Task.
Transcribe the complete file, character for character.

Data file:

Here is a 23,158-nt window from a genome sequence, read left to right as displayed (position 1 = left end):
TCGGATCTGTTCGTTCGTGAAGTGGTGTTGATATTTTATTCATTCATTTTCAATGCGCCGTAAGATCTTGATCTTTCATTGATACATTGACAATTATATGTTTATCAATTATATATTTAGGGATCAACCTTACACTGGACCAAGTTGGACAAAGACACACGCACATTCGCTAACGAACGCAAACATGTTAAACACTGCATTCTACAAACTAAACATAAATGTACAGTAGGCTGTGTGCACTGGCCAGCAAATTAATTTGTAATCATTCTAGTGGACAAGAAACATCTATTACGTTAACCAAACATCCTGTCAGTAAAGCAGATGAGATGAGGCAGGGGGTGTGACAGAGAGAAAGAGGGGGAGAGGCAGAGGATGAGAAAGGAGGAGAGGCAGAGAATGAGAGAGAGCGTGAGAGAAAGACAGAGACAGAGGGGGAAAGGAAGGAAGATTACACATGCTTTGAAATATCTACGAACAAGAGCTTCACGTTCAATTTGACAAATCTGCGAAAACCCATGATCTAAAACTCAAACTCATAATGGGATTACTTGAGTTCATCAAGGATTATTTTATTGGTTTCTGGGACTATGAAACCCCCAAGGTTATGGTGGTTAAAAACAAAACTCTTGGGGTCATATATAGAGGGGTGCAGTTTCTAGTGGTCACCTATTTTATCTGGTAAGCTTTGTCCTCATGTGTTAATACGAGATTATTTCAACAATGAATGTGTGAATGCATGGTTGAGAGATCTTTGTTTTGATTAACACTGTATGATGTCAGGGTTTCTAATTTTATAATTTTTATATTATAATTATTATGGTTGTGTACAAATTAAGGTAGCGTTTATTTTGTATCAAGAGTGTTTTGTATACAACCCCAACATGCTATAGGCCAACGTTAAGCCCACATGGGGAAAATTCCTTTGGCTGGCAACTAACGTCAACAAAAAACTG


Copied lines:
Here is a 23,158-nt window from a genome sequence, read left to right as displayed (position 1 = left end):
TCGGATCTGTTCGTTCGTGAAGTGGTGTTGATATTTTATTCATTCATTTTCAATGCGCCGTAAGATCTTGATCTTTCATTGATACATTGACAATTATATGTTTATCAATTATATATTTAGGGATCAACCTTACACTGGACCAAGTTGGACAAAGACACACGCACATTCGCTAACGAACGCAAACATGTTAAACACTGCATTCTACAAACTAAACATAAATGTACAGTAGGCTGTGTGCACTGGCCAGCAAATTAATTTGTAATCATTCTAGTGGACAAGAAACATCTATTACGTTAACCAAACATCCTGTCAGTAAAGCAGATGAGATGAGGCAGGGGGTGTGACAGAGAGAAAGAGGGGGAGAGGCAGAGGATGAGAAAGGAGGAGAGGCAGAGAATGAGAGAGAGCGTGAGAGAAAGACAGAGACAGAGGGGGAAAGGAAGGAAGATTACACATGCTTTGAAATATCTACGAACAAGAGCTTCACGTTCAATTTGACAAATCTGCGAAAACCCATGATCTAAAACTCAAACTCATAATGGGATTACTTGAGTTCATCAAGGATTATTTTATTGGTTTCTGGGACTATGAAACCCCCAAGGTTATGGTGGTTAAAAACAAAACTCTTGGGGTCATATATAGAGGGGTGCAGTTTCTAGTGGTCACCTATTTTATCTGGTAAGCTTTGTCCTCATGTGTTAATACGAGATTATTTCAACAATGAATGTGTGAATGCATGGTTGAGAGATCTTTGTTTTGATTAACACTGTATGATGTCAGGGTTTCTAATTTTATAATTTTTATATTATAATTATTATGGTTGTGTACAAATTAAGGTAGCGTTTATTTTGTATCAAGAGTGTTTTGTATACAACCCCAACATGCTATAGGCCAACGTTAAGCCCACATGGGGAAAATTCCTTTGGCTGGCAACTAACGTCAACAAAAAACTG